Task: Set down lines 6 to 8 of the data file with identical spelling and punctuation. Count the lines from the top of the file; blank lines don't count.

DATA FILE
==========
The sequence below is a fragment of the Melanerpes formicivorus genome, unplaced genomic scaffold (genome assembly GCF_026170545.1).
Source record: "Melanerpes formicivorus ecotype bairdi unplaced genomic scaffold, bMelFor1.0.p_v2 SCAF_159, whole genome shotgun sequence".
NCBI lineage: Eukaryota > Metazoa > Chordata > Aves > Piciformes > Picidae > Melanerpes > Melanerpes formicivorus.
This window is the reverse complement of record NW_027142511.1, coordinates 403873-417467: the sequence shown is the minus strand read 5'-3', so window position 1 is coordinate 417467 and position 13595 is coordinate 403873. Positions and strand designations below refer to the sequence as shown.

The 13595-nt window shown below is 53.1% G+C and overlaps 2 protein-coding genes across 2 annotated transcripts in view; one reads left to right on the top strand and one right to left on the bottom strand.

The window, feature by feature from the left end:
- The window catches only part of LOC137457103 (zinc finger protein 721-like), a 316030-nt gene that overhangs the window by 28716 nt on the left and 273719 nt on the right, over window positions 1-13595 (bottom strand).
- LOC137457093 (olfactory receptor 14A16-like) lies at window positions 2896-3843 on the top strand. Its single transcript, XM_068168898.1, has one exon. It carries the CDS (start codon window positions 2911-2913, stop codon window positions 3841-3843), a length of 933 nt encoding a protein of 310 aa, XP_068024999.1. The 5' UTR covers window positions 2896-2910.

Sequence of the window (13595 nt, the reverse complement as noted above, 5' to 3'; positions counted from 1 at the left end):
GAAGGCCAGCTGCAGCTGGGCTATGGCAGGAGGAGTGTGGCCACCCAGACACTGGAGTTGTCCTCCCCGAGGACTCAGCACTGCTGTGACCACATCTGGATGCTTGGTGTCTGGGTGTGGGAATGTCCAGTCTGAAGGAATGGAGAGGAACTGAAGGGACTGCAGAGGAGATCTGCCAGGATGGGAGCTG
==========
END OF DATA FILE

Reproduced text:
The window, feature by feature from the left end:
- The window catches only part of LOC137457103 (zinc finger protein 721-like), a 316030-nt gene that overhangs the window by 28716 nt on the left and 273719 nt on the right, over window positions 1-13595 (bottom strand).
- LOC137457093 (olfactory receptor 14A16-like) lies at window positions 2896-3843 on the top strand. Its single transcript, XM_068168898.1, has one exon. It carries the CDS (start codon window positions 2911-2913, stop codon window positions 3841-3843), a length of 933 nt encoding a protein of 310 aa, XP_068024999.1. The 5' UTR covers window positions 2896-2910.